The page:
Tuesday, March 27, 2007

Raw File Viewer From Microsoft

Use of RAW image capture is preferred by many serious-minded photographers to preserve all the subtle color and detail possible from digital cameras. However, until now it has been impossible to view thumbnails and previews for RAW images in Microsoft© Windows© without use of special software.

The Microsoft RAW Image Thumbnailer and Viewer provides thumbnails, previews, printing, and metadata display for RAW images from supported Canon and Nikon digital cameras on Windows XP. This tool, which is licensed at no cost by Microsoft, enables digital photographers to organize and work with RAW files within Windows in much the same way as with JPEG images. No more “guessing” which image is which!

This whitepaper provides an overview of the RAW Image Thumbnailer and Viewer, and explains how it can be used to enhance the digital photography workflow using the Microsoft Windows XP operating system.

Note: While we have taken care to ensure that this tool operates as it should, it is not part of Windows and is not supported by Microsoft. For this reason, Microsoft Technical Support is unable to answer questions about the Microsoft RAW Image Thumbnailer and Viewer.

About RAW Images and Windows

Often likened to a ‘digital negative,’ a RAW image is the native image format for a growing number of quality digital cameras. RAW images typically contain the original camera sensor data recorded at the time of capture, along with camera settings and other information. Using special software, photographers can “process” RAW images using a personal computer and can vary the exposure, white balance, and other settings long after the image was captured. This creative flexibility and extra level of protection against mistakes are key reasons photographers choose to shoot RAW.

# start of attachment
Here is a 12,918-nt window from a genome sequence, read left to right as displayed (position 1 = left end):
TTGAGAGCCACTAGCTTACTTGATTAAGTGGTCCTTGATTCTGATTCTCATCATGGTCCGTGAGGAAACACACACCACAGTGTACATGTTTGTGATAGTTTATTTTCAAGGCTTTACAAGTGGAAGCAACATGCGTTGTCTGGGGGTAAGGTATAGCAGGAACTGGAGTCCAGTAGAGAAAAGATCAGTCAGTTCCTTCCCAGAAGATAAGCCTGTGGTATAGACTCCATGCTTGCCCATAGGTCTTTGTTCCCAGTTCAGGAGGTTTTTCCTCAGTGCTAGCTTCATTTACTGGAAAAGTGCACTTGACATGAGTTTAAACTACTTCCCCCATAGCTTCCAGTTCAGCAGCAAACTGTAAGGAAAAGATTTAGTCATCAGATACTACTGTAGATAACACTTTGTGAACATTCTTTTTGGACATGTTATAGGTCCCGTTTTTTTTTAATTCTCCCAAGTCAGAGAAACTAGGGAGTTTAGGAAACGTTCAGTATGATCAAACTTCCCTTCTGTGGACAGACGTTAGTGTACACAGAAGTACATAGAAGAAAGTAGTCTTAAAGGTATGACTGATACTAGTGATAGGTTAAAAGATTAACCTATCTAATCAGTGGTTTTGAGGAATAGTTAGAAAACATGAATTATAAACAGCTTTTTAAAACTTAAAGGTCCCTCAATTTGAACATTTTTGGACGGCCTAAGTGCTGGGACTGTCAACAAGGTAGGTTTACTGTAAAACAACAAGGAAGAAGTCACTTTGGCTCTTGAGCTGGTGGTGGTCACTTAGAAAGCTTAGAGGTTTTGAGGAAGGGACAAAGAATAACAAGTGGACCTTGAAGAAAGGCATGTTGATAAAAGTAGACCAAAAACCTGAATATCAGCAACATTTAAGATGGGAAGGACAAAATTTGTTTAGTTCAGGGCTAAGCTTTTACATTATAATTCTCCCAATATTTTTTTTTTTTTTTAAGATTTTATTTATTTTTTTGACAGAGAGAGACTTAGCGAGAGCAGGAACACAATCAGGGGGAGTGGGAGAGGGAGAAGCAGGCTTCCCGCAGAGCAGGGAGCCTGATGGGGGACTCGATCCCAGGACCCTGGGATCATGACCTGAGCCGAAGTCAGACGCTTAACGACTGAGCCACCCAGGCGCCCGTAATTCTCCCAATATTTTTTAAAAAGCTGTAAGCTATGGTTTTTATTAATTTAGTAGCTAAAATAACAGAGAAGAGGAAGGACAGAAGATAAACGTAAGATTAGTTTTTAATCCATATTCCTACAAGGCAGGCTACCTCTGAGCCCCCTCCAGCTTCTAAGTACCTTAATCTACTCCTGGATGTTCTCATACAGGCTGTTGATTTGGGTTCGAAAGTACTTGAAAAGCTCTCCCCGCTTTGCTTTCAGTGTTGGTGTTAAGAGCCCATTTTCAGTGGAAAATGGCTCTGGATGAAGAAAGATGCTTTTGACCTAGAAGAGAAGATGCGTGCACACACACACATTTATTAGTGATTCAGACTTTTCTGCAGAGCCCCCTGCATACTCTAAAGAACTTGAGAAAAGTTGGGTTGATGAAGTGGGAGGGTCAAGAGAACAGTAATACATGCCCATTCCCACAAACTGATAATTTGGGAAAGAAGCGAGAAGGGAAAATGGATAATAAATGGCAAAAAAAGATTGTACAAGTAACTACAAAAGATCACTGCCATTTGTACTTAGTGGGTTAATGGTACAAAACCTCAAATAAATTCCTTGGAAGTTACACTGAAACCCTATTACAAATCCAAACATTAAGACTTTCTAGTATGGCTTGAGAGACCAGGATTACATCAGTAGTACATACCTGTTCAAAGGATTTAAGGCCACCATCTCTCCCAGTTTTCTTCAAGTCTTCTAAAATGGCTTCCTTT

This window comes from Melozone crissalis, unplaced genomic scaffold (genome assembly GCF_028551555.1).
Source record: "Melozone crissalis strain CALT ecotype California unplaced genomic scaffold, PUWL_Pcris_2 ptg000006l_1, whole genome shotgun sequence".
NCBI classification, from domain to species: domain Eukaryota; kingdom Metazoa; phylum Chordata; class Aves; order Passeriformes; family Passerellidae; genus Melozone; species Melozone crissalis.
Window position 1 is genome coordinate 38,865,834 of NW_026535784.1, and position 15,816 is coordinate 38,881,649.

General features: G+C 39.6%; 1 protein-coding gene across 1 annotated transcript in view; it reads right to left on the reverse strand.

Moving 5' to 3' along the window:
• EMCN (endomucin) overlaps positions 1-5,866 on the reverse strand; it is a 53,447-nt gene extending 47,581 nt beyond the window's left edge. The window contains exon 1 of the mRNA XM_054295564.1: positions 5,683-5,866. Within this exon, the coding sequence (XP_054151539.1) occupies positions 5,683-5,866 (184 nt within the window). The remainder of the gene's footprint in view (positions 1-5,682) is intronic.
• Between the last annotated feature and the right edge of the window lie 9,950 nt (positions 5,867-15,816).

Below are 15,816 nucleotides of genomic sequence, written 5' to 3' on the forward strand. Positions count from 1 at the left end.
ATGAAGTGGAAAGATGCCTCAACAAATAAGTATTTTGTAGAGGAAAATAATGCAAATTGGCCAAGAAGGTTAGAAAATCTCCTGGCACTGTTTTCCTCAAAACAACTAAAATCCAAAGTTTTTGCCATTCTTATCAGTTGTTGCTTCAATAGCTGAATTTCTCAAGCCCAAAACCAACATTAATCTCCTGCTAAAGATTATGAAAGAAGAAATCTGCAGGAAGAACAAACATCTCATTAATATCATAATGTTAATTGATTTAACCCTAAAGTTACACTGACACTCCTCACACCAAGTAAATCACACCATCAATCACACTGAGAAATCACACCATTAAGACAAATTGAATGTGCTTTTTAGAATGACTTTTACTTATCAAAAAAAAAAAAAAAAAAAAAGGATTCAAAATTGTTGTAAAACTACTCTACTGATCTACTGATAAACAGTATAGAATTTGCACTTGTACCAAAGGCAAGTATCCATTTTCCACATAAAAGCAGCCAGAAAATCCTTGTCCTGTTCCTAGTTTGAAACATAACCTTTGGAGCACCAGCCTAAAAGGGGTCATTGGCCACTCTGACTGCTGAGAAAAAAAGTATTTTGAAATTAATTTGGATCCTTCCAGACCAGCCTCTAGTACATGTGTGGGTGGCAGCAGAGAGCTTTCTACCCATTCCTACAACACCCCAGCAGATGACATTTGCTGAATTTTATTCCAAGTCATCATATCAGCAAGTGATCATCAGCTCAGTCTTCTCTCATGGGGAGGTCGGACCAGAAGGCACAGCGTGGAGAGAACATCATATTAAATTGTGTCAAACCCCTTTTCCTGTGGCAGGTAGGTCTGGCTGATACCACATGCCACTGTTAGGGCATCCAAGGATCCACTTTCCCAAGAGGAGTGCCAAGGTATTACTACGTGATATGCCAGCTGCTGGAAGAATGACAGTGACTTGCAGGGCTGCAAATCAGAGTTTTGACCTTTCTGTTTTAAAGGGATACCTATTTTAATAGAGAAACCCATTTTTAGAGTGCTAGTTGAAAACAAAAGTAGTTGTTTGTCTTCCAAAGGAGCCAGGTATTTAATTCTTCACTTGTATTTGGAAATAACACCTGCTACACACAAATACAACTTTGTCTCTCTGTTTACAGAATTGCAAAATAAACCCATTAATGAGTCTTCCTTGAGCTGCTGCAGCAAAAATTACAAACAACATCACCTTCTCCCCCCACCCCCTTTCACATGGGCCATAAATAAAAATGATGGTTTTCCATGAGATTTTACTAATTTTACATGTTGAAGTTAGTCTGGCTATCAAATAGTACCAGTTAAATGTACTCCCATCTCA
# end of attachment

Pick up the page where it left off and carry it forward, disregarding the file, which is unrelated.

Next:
RAW images also preserve all of the quality capable of being rendered by the digital camera’s sensor. Capturing pictures in RAW avoids the inherent loss of color information and dynamic range that occurs when camera sensor data is processed to a compressed dynamic range format such as JPEG. For example, most current digital cameras are capable of capturing images with 12-bits of information per color channel. When processed to JPEG format, the image data is re-sampled to 8-bits per channel. As a result, some of the original information present in the image is lost, never to be recovered again. In addition, RAW images avoid any loss of fidelity due to image compression, as no “lossy” compression is used.

Today, RAW formats are not standardized across camera manufacturers. Each camera maker has its own RAW format (sometimes more than one). Additionally, the actual image data within the RAW file is specific to each camera model and sensor. As a consequence, only certain software programs can understand and process RAW images.

Some of the more common RAW image types in use today are:


File Extension

Camera Models





EOS D30, D60, 10D, Digital Rebel, various PowerShot models


EOS 20D, 1D Mark II, 1Ds Mark II, Digital Rebel XT



Nikon D-series digital SLRs and various Coolpix models



Kodak DCS camera models



Olympus E-series camera models



Fuji S-series camera models

Because of the camera-specific nature of RAW files, they are not supported natively within Windows. As a result, photographers shooting RAW have not been able to take advantage of the built-in features provided in Windows XP for viewing, organizing, and printing photos.

To download click here: http://windowsupdate.microsoft.com/

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